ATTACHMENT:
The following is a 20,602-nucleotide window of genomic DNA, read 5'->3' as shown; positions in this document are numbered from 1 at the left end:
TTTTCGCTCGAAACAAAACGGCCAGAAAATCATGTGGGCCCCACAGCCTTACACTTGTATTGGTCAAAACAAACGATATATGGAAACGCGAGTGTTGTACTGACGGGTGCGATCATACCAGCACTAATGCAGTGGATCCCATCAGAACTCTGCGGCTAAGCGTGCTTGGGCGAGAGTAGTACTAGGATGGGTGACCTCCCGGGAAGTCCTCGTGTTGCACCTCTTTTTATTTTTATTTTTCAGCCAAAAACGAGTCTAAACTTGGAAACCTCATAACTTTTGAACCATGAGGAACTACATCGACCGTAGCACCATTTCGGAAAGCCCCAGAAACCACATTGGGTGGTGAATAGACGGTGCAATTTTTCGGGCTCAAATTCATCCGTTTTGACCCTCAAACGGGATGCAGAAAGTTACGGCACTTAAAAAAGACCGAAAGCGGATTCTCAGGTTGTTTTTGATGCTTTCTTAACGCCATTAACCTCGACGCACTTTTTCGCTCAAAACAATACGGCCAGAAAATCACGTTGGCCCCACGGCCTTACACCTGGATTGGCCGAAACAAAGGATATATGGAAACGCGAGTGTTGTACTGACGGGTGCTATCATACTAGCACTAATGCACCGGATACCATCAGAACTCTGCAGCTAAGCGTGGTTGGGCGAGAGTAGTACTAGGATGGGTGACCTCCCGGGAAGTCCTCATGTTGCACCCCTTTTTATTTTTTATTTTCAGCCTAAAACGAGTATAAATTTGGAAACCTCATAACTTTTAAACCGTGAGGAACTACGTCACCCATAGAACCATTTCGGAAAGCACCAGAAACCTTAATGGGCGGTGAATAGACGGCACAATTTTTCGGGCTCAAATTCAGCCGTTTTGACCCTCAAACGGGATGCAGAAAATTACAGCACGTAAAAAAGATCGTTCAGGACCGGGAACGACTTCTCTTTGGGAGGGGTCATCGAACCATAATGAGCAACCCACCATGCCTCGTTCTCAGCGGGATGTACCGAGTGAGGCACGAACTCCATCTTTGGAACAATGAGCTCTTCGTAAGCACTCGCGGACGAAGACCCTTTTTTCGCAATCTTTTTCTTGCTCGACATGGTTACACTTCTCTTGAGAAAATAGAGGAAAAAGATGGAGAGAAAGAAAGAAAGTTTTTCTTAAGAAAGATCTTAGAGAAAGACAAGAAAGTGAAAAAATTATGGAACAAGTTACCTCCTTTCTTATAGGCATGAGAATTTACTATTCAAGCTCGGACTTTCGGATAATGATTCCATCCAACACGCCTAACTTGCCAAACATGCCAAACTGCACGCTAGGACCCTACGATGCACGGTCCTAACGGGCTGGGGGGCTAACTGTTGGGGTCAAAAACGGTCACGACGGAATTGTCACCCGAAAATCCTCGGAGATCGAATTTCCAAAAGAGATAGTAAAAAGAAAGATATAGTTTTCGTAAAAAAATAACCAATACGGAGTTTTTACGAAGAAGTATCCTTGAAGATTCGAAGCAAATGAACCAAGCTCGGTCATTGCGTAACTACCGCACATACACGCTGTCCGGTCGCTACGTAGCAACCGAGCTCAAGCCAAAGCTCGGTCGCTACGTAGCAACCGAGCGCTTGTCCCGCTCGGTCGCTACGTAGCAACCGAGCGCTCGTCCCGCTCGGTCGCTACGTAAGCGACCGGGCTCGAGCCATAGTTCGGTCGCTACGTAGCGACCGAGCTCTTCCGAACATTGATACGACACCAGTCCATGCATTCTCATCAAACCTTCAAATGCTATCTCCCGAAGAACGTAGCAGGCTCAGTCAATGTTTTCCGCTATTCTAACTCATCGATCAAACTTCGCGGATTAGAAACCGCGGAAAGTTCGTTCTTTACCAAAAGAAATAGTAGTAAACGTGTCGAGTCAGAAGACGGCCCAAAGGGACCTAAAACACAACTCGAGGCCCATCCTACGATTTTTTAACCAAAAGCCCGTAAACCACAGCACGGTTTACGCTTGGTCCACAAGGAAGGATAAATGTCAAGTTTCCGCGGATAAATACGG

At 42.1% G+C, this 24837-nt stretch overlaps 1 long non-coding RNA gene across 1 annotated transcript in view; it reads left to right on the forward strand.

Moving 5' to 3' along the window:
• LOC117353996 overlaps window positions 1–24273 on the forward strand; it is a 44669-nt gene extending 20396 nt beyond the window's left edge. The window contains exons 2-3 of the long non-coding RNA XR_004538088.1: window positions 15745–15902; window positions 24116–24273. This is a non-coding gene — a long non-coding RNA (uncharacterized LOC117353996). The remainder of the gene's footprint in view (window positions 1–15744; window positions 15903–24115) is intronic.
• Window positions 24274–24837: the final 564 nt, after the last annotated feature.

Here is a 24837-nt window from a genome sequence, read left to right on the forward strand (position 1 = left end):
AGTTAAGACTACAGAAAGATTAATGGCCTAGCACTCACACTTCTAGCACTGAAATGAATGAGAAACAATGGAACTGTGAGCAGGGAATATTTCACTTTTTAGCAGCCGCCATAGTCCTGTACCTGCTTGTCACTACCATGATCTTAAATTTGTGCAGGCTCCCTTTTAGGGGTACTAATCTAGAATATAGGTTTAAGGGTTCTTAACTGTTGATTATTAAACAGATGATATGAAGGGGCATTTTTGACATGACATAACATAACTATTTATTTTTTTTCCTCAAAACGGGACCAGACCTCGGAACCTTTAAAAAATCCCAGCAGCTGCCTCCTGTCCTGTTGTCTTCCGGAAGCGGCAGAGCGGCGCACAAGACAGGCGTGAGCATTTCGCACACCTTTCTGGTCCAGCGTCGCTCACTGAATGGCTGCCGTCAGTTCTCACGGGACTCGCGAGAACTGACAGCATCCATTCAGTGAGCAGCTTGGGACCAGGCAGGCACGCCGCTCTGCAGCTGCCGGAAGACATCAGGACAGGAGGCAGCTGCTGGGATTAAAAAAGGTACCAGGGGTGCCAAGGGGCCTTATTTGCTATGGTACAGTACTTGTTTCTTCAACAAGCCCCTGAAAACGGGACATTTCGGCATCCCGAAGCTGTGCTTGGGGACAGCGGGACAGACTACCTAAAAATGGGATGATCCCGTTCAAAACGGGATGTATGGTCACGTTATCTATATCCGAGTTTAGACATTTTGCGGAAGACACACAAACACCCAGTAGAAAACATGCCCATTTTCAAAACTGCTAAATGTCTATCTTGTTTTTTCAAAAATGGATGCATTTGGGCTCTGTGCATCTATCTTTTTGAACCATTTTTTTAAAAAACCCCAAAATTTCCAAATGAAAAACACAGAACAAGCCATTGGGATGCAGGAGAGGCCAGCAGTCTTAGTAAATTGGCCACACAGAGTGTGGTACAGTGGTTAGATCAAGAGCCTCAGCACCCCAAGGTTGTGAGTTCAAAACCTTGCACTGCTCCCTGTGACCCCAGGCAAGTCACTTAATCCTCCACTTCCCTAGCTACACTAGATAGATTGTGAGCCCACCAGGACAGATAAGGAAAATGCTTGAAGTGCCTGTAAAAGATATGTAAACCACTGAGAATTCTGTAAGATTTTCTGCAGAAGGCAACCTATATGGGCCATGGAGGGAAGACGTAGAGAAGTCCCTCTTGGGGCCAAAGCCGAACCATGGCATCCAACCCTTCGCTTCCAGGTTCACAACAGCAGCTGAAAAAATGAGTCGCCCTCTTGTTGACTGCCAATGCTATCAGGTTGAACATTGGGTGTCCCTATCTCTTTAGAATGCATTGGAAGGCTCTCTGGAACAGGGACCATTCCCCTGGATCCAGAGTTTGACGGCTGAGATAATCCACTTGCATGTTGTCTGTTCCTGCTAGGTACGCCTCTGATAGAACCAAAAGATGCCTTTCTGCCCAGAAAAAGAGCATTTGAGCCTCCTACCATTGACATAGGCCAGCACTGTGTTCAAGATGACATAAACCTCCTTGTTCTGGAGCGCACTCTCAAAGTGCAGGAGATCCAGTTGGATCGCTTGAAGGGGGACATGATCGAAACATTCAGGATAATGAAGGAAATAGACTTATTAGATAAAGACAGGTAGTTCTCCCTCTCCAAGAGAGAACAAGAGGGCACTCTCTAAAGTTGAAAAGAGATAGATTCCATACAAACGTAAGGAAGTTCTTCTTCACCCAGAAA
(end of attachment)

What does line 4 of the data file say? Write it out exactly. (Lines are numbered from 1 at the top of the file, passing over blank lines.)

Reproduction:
Moving 5' to 3' along the window: